by Finlandia and Catalina, Adventure Gear Mountain
Parkas, and a great looking outfit by Scotts Grey
Ltd. No matter what kind of jacket you need this
Spring, you'll find it (and more!) at the Spring
Jacket Sale going on right now at Copper Rivet!

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Cinema Guild-The Big Sleep, 7,9:05 p.m., Old Arch. Aud.
AAFC-Blue Collar, 7, 9 p.m., Aud. A, Angell Hall.
Arch. & Urban Planning-A Place to be, 7:30 p.m., Anderson Room,
Union.
Max Kade German House-Land of Silence and Darkness, 8 p.m., 603 Ox-
ford House.
SPEAKERS
Physical Education-Wannen Spirduso, "Exercise, Aging, and Reactive
Capacity," 11 a.m., 1250 CCRB.
Students for ERA-Laura Callow, Carol King, Marilyn Reed, and Eddie
Van Horn, noon, Diag.
Ctr. for Russian and Eastern European Studies-James Mace, "Dilemma
of Proletarian Cultures in a Backward Nation: Mykola Khvylovy and the
Ukranian Literary Discussion, 1925-27," noon, Lane Hall Commons Room.
Ctr. for Afroamerican and Asian Studies-Joel Samoff, "Crisis and
Socialism in Tanzania," noon, 246 Lorch.
Arch. Student Caucus-Joseph T. A. Lee, "Brown Bag", noon, Art & Arch.
Physical Ed.-Roger Farrar, "Exercise, Aging, and Biochemical Charac-
teristics of Caridac and Skeletal Muscle Mitochondria," 1:30 p.m., 1250
CCRB.
Physical Ed.-Glen Gaesser, "Pathways of Lactate Metabolism
Following Prolonged Exercise to Exhaustion," 3 p.m., CCRB.
Tanner Lecture Program-Robert Coles, "Children as Moral Observers,"
3 p.m., Rackham.
ECB-Francelia Clark, "Taking an Easy Exam," 4 p.m., 2203 Angell.
Arch. & Urban Planning-Yann Weymouth, "The East Building, National
Gallery of Art," 4 p.m., Chrysler Aud.
Chemistry - Byong-Do Kwon, "Recent Developments in 'Organic
Chemistry of Superoxide," 4 p.m., 1300 Chem.
Chemistry-Russ Dickerson, "Measurements of the Rate of Photolysis of
O' to ('D)," 4 p.m., 1200 Chem.
Nuclear Engineering-Allen Wegele, "An Overview of the National Waste
Terminal Storage Program," 4 p.m., Baer Rm., Cooley Bldg.
Counseling Svcs/Comm. Psych. Prog.-Bernard Bloom, "The Campus
Community Strategies for Primary Prevention," 4 p.m., Kuenzel Rm.,
Union.
Physical Ed.-Michael Pollack, "Exercise Prescription for Healthy
Adults and Cardiac Patients," 4:30 p.m., 1250 CCRB.
Nat. Resources-panel discussion, "Energy and Public Lands," 7 p.m.,
Pendleton Rm., Union.
Ecumenical Campus Ctr.-Paul Dotson, "A Christian Ecumenical Ap-
proach to the Middle East Crisis," 7:30 p.m., 921 Church.
Dharma Study Group-Meditation and tape, Chogyam Trungpa, Rin-
poche, "The Myths of Freedom," 8 p.m., Michigan League, third floor, Rm.
B.
MEETINGS
Commission for Women-noon, 2549 LSA.
Meetings of the American Ethnological Society, the Association for the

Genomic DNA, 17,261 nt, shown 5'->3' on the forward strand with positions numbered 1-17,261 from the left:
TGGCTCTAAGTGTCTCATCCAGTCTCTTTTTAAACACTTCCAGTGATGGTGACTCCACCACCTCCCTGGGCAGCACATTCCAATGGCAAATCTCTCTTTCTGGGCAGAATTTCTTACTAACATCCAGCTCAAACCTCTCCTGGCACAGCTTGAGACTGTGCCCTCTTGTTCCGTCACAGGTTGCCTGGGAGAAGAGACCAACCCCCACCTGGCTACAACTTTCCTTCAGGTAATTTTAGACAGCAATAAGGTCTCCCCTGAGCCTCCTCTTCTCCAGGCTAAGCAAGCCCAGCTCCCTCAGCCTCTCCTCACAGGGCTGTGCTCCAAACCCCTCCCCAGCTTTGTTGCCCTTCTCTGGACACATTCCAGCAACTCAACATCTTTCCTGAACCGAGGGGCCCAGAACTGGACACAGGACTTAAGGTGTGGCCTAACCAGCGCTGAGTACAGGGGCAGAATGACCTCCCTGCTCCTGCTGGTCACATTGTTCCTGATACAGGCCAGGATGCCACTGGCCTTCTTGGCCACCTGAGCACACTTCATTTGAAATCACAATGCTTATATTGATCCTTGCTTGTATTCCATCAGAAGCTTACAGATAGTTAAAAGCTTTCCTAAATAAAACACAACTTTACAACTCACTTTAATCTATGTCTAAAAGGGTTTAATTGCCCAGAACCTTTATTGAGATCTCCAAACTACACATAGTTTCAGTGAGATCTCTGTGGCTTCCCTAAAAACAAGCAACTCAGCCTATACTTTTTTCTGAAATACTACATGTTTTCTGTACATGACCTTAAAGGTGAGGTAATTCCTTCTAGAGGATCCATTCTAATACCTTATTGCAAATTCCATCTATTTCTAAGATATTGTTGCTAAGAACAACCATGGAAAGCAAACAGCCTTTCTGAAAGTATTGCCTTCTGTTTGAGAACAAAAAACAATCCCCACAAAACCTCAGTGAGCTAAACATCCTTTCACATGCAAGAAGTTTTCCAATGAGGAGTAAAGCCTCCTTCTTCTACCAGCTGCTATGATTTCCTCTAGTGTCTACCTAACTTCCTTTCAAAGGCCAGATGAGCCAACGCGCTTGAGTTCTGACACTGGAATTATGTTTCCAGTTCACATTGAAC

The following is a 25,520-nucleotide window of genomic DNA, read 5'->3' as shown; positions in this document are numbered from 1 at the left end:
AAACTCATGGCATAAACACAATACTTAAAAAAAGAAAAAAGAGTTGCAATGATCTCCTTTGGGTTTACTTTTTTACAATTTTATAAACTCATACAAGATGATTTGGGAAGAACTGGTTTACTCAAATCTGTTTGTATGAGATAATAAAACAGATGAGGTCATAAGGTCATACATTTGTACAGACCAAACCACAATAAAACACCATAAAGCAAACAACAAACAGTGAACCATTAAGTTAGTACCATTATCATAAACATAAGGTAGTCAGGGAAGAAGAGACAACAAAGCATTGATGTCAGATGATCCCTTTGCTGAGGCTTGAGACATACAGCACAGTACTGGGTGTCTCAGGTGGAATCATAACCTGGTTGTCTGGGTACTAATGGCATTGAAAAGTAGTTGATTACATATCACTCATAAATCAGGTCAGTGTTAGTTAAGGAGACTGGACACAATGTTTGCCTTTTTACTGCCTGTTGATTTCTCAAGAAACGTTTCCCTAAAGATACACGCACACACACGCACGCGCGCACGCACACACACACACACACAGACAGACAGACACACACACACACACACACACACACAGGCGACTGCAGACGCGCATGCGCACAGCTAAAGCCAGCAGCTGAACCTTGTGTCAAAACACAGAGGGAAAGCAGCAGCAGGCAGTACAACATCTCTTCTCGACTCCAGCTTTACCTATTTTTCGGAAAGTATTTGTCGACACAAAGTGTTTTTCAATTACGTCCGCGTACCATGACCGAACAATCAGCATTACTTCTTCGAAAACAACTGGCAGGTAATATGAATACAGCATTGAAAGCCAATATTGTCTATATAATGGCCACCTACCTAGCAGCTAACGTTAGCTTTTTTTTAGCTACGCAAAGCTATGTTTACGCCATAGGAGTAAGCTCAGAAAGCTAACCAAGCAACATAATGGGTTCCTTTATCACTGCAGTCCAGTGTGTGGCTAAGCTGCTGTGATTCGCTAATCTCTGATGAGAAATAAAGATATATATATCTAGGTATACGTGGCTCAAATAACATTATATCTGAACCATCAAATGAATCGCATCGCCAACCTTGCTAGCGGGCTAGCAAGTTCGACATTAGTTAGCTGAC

Anthropological Study of Play, and the Central States Anthropological
Society-all day, Rackham.
MIRC-1980 Republican Convention Meeting, 7:30, Pendleton Room.
MSA-'U' Residence Hall Council, open meeting, 9 p.m., MSA chambers,
third floor, Union.
PERFORMANCES
Music at Midweek-Christopher Brooks & Erike Wheeler, noon, Pendleton
Arts Center.
Studio Theatre-"How do you do?", 4:10 p.m., Arena Theatre, Frieze
Bldg.
Interlochen Center for the Arts-Guest Recital: Andre' van Driessche,
Shorn, 6:30 p.m., Grand Traverse Performing Arts Center.
Residential College-"Page to Stage," nine original plays written and
staged by students, 8 p.m., East Quad.
Arts Chorale & Campus Orchestra-"The Chichester Psalms," by
Leonard Bernstein, 8 p.m., Hill Aud.
EXHIBITS
Mngtnm of Art- "Americnn Phntnarnhs- Gifts from the Collection of

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- ~ .tr
4 a
tr

Long sizes regularly $41, no
B. Finlandia]
Terry cloth lining, snap fro
bottom, sharp-looking
stripes running down the
In Sand, Red, and Navy.1
jacket for cool, rainy
weather! Regularly $25
C. Scotts Greg
Short-Sleet
Put together a great-lookin
for Spring and save $5.0(
you're at it. For casual orc
wear, it's the classic bush
and slacks--practical andE
wear for any occasion. M'
comfortable, easy-care
cloth. Don't wait to add
your wardrobe. Regularly $1
Matching Slacks Regularly $1

apaz Jacket
tom and
lers, zip ":;9 9
able in
perfect32
rw. . . . . . .. . 3499 r
Nylon Jacket
nt. Knit """
accent >":"
A great 99
Spring £
Ltd. - Adventure Gear
ve Bush Jacket Mountain Parka
ig outfit Outer shell made of famous Ad-
i0 while ventureclothl --lined with nylon,
outdoor drawstring waist, and featuring Velcro «
jacket pocket and cuff closures-with a hood and
easy to double entry pockets. In Sand and Taupe. M
Aade of A great look with blue jeans!;«
muslin Regularly $65
7. . . ...................$l5~
;23! ft~ .$..